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Palmer mango is a compact variety.

Tropical fruits you can grow in your backyard

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Tropical fruits thrive in summer, which is also a good time to plant and establish them before the cool weather arrives. Phil Dudman profiles some of the popular choices.

You don’t have to live in north Queensland or Darwin to have a go at growing a few tropical fruits in your backyard. These popular fruits can be planted in summer in tropical, subtropical and warm-temperate regions. 


They call it the ‘king of fruits’ for good reason – the flavour, texture and fragrance of mango (main image) cannot be compared, and its golden flesh is packed with vitamins and antioxidants! There are many varieties to choose from, but it’s hard to beat the classic Bowen (or Kensington Pride). They grow quite big, but with annual pruning, straight after harvest, you can keep a tree to 3m x 3m and still enjoy plenty of fruit. Alternatively, try a small compact variety, such as Palmer, which grows to only 3–4m tall. To avoid losing the lot to flying foxes, harvest fruit as soon as they develop a slight blush then finish ripening them in a protected spot undercover. 


It’s the perfect fruiting plant for the impatient. A pawpaw can produce its first fruit within 12–18 months from planting and may carry on producing for 10 years or so. When you’ve eaten a pawpaw that you like, keep and sow some of the seed in pots or directly in ground. They germinate readily. Plants can be male or female. Put in at least three or more, then keep just one male to pollinate the females (cull the rest). Male plants have long flower stalks and female flowers have very short stalks. Nurseries normally sell bisexual pawpaw plants, which have both male and female flowers, so you’ll only need one.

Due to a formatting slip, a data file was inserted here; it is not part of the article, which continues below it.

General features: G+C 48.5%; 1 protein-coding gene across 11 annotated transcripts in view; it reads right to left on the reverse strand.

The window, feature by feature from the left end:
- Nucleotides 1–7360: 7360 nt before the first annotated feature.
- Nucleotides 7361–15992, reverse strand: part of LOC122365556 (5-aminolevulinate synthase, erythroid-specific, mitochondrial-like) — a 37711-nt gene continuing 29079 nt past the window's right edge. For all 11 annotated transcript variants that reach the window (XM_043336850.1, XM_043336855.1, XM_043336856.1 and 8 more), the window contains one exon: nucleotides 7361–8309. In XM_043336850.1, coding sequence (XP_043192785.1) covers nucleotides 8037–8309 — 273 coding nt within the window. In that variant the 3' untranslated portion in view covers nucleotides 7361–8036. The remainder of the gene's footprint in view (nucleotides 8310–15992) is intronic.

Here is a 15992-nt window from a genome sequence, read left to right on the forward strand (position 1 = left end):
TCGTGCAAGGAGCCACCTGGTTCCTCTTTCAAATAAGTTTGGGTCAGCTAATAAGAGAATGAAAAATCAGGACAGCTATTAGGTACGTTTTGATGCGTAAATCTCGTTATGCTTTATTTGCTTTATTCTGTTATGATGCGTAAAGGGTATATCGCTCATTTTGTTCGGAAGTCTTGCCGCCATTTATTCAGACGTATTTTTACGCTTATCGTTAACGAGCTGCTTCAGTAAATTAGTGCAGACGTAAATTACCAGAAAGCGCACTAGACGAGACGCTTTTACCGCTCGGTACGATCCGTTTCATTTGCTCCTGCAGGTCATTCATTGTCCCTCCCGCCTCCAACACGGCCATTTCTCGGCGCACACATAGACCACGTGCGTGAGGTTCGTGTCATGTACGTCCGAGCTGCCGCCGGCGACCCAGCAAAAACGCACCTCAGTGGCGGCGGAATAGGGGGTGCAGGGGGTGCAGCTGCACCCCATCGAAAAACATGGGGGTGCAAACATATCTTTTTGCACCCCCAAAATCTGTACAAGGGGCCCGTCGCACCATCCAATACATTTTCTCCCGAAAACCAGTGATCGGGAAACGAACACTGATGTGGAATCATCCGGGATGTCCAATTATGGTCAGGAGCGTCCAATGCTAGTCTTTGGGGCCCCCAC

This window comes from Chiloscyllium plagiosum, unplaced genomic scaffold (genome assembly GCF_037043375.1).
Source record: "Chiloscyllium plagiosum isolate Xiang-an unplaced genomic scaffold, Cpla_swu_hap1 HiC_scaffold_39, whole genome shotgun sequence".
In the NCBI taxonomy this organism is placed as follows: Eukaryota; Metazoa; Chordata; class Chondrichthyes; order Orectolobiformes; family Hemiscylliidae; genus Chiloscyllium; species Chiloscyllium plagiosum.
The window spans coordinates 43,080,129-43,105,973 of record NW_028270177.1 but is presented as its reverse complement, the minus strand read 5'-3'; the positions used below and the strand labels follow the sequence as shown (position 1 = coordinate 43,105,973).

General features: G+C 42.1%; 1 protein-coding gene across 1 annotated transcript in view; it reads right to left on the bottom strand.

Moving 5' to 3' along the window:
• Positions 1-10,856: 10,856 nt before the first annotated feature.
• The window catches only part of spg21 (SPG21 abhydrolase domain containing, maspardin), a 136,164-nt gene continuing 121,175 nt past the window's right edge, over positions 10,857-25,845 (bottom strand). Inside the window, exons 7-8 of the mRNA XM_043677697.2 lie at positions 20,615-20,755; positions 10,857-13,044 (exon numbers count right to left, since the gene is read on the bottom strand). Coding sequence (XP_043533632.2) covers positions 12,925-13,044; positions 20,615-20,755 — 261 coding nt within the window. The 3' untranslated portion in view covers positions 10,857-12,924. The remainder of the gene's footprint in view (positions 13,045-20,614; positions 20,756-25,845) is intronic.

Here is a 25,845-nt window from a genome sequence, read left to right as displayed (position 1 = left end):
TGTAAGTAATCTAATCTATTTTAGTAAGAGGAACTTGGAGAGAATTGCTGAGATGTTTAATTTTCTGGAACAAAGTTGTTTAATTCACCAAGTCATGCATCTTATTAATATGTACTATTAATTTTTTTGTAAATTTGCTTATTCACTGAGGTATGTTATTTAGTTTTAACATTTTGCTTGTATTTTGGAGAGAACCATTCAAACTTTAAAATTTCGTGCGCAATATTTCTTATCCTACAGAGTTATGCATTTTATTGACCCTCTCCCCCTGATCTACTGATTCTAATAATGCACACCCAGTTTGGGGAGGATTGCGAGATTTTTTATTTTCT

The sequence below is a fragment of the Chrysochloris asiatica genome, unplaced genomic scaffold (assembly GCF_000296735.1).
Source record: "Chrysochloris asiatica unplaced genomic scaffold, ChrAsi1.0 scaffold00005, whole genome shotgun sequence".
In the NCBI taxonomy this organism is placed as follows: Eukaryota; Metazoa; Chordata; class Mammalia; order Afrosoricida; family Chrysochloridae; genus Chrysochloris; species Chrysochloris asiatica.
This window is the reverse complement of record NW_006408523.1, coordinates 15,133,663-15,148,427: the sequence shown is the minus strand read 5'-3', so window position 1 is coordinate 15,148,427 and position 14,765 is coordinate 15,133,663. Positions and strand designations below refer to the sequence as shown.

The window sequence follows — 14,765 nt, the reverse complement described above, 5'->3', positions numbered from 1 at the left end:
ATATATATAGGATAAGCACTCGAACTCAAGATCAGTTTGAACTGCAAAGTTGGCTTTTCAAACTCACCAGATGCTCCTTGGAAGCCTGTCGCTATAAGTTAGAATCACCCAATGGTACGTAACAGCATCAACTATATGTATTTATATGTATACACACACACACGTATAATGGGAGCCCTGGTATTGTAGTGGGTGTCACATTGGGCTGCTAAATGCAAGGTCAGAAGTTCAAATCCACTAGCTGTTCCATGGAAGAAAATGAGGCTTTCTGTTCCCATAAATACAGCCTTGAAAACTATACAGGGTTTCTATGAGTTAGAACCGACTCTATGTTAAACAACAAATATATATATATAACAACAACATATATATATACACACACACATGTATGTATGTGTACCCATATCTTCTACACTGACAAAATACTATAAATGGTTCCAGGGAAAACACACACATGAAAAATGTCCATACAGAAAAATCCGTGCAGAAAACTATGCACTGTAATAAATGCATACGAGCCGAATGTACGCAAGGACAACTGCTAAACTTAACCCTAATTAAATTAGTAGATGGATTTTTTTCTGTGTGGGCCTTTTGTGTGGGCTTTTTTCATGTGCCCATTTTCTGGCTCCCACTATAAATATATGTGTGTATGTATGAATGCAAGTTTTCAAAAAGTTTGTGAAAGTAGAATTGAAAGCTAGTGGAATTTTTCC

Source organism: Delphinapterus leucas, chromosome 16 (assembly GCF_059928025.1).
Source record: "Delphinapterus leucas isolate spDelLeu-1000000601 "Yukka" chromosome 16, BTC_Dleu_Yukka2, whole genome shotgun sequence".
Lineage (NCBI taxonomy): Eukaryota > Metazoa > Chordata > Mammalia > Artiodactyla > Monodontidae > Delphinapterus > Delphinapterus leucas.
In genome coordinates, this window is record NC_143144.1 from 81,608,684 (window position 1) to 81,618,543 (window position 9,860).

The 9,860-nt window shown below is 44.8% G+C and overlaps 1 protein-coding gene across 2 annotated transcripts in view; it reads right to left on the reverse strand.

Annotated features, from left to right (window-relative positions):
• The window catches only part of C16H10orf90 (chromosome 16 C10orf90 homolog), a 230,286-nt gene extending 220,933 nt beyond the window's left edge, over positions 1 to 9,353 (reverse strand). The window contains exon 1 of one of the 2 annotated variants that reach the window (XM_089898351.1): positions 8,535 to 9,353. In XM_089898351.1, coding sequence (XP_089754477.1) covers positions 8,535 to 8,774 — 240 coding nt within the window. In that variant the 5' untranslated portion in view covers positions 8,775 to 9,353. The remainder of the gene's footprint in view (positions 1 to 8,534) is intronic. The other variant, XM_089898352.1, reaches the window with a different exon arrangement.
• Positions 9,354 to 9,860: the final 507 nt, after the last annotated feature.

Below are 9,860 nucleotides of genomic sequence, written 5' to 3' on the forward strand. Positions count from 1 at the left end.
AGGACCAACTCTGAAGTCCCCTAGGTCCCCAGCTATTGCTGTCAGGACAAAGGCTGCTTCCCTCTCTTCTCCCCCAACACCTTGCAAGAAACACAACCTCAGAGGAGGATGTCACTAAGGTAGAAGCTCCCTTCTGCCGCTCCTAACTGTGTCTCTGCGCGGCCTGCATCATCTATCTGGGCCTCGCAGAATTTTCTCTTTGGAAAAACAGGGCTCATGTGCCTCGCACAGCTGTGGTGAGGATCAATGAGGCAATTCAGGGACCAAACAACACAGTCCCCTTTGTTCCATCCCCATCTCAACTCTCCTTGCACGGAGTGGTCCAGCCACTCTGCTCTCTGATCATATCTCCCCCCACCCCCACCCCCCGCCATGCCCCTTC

You can grow pawpaw from seed.


The taste of a ripe lychee plucked straight from a tree is something else! Once you’ve tried the fruit, you know you have to grow one yourself. They make great backyard trees, with a dense, rounded canopy of glossy foliage that’s easily managed with annual pruning. Be patient, though; they take a few years to kick into full production, so plant as soon as possible! Be aware, too, lychees often suffer from erinose mite, a sap-sucking pest that causes a reddish-brown velvety growth on the undersides of leaves. To manage it, spray each new growth flush with wettable sulfur, three times at fortnightly intervals.

Manage your lychee tree with annual pruning.


Interested in growing an unusual tropical and warm-temperate fruit, such as longan, babaco or wampee? Phil has written up some growing tips for these fruits and more in our Summer 2024 issue (OG 146). You can get a copy here.

OG 146 cover